June 17, 2012
The Wallabies celebrate Rob Horne's try at the end of the first half. Photo: Getty Images
New Zealand-born Mike Harris is an Australian forever thanks to a penalty after the siren that got the Wallabies home last night, writes Greg Growden.
Emblazoned on the billboard outside the Welsh Church in the middle of Melbourne yesterday were the words: ''God shows no favourites. But this church does … C'mon Wales.''
Not surprisingly in a city where sport is a religion, Melbourne churches have a long tradition of pushing smart footy-oriented messages - the most famous being some decades ago when a small church near Glenferrie Oval had on its board: ''What would you do if Jesus Christ came to Hawthorn today?''
Underneath it someone scrawled: ''Move Peter Hudson to centre-half forward.'' (For those not obsessed with AFL, and there are some, Hudson, the king of Hawthorn, was probably the code's greatest goal-kicking full-forward.) At Etihad Stadium last night, the gods were certainly not on the side of the Grand Slam Six Nations champions when they suffered the agony of losing by just two points in extra time when a Mike Harris penalty goal allowed the Wallabies to take the most dramatic, exciting of 2-0 Test series leads against a quality opposition. At least no one had to move anywhere to accommodate a messiah. But there were still plenty of attention-seeking naughty boys.
There was tension, aggression, players like Wallabies winger Cooper Vuna sent to the sin bin for ridiculous acts, the high drama of man of the match Berrick Barnes having to rush back from Sydney after the birth of his first child to get to the game on time, and then the tension of his replacement, Harris, having to kick the final penalty to win the game. The Wallabies had it won, then they lost it when they bombed numerous attractive chances in the final minutes, and then won it again with a penalty awarded after the bell. They were stunned as anyone that they were victors.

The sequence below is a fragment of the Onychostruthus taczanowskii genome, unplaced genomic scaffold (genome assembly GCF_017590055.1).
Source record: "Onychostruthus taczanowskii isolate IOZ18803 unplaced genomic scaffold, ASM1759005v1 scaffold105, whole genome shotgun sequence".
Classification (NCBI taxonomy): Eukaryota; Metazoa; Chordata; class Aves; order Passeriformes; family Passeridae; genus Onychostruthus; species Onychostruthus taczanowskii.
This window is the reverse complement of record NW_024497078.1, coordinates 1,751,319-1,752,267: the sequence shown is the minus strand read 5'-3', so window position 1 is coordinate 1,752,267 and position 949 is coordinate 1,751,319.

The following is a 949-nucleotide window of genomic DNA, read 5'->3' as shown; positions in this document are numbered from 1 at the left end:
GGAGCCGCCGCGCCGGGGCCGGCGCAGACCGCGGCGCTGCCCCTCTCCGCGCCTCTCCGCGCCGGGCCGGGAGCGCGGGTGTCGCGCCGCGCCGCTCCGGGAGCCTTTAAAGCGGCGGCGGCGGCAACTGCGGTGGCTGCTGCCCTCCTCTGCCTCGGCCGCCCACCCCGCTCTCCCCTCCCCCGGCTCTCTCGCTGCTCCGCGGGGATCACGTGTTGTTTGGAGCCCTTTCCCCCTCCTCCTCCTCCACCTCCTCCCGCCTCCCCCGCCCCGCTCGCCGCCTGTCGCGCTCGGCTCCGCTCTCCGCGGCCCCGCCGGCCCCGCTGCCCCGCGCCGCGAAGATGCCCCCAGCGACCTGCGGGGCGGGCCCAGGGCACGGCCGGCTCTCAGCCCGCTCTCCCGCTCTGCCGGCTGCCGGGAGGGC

Barnes, on the most special of days, had kicked 17 points from five penalties and a conversion until his leg went dead. He then missed one, which looked as if it would lose the Wallabies the game, when now hobbling, he was replaced by Harris, who was up to the big moment.
The unusual tone of this match was set early. Infuriated by how much space Will Genia and David Pocock had to perform their magic tricks in Brisbane, the Welsh immediately attacked the fuse box with a sledgehammer. The Welsh forwards didn't take 25 minutes to find their stride, as was the case at Suncorp Stadium, but broke through the barrier and were straight into it, pushing play in the Wallabies quarter to score within minutes following several pick and drives.
That was the important he-man moment, to remind the Wallabies just how good they were, and then it came down to Wales attempting to slow everything down, especially at the breakdown, forcing Genia to fight for the ball rather than having silver service. The Welsh squeeze worked. For a long time the Wallabies were unable to excite the scoreboard attendant. The Wallabies still had plentiful possession in the first half, but there were no gargantuan gaps to take advantage to. They now had to rely on patience, constantly changing their attacking lines, and probing here and there. But they knew if they just stuck at it, something would come, and it did in the 39th minute, when Barnes swivelled the hips and snuck in between Welsh captain and flanker Sam Warburton and centre Ashley Beck. He then timed the pass beautifully to that marvellous finisher Rob Horne, who once again completed the assignment to give the Wallabies a 13-7 half-time lead.
Eventually Genia had to make a mistake. It occurred straight after the break when a Genia pass after a lineout aimed at Digby Ioane instead fell into no man's land, allowing opposing centre Ashley Beck to boot ahead and midfielder Jonathan Davies to regather to once again give Wales the ascendency.
Then came an exchange of penalty goals, with the lead changing virtually every second minute.
The Wallabies, via Barnes and Harris, won that kick-off to be victors of a special Test match, full of spice and stardust. One that will be remembered for years.
AUSTRALIA 25 (Rob Horne try Berrick Barnes con Barnes 5, Michael Harris pens) bt WALES 23 (Jonathan Davies, George North tries Leigh Halfpenny 2 cons 3 pens) at Etihad Stadium. Referee: Chris Pollock. Crowd: 33,888.